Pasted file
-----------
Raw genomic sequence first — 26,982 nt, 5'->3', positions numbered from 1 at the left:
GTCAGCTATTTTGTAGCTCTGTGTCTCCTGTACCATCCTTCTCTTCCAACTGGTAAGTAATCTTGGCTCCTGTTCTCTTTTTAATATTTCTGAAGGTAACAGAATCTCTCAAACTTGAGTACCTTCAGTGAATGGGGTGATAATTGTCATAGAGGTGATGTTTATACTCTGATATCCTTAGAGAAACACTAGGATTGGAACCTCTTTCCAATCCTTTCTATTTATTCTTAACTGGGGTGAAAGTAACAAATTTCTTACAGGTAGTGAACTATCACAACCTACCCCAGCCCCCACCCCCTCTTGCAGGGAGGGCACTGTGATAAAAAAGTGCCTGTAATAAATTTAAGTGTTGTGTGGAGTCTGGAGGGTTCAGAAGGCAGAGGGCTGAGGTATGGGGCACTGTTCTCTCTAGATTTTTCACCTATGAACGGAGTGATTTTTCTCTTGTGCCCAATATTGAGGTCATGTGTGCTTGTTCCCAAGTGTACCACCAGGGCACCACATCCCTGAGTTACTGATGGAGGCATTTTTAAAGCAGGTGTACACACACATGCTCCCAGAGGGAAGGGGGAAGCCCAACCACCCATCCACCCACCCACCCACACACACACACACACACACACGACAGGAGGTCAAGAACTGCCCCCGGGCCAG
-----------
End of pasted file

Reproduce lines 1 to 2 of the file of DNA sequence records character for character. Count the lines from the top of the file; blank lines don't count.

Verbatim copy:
Raw genomic sequence first — 26,982 nt, 5'->3', positions numbered from 1 at the left:
GTCAGCTATTTTGTAGCTCTGTGTCTCCTGTACCATCCTTCTCTTCCAACTGGTAAGTAATCTTGGCTCCTGTTCTCTTTTTAATATTTCTGAAGGTAACAGAATCTCTCAAACTTGAGTACCTTCAGTGAATGGGGTGATAATTGTCATAGAGGTGATGTTTATACTCTGATATCCTTAGAGAAACACTAGGATTGGAACCTCTTTCCAATCCTTTCTATTTATTCTTAACTGGGGTGAAAGTAACAAATTTCTTACAGGTAGTGAACTATCACAACCTACCCCAGCCCCCACCCCCTCTTGCAGGGAGGGCACTGTGATAAAAAAGTGCCTGTAATAAATTTAAGTGTTGTGTGGAGTCTGGAGGGTTCAGAAGGCAGAGGGCTGAGGTATGGGGCACTGTTCTCTCTAGATTTTTCACCTATGAACGGAGTGATTTTTCTCTTGTGCCCAATATTGAGGTCATGTGTGCTTGTTCCCAAGTGTACCACCAGGGCACCACATCCCTGAGTTACTGATGGAGGCATTTTTAAAGCAGGTGTACACACACATGCTCCCAGAGGGAAGGGGGAAGCCCAACCACCCATCCACCCACCCACCCACACACACACACACACACACACGACAGGAGGTCAAGAACTGCCCCCGGGCCAG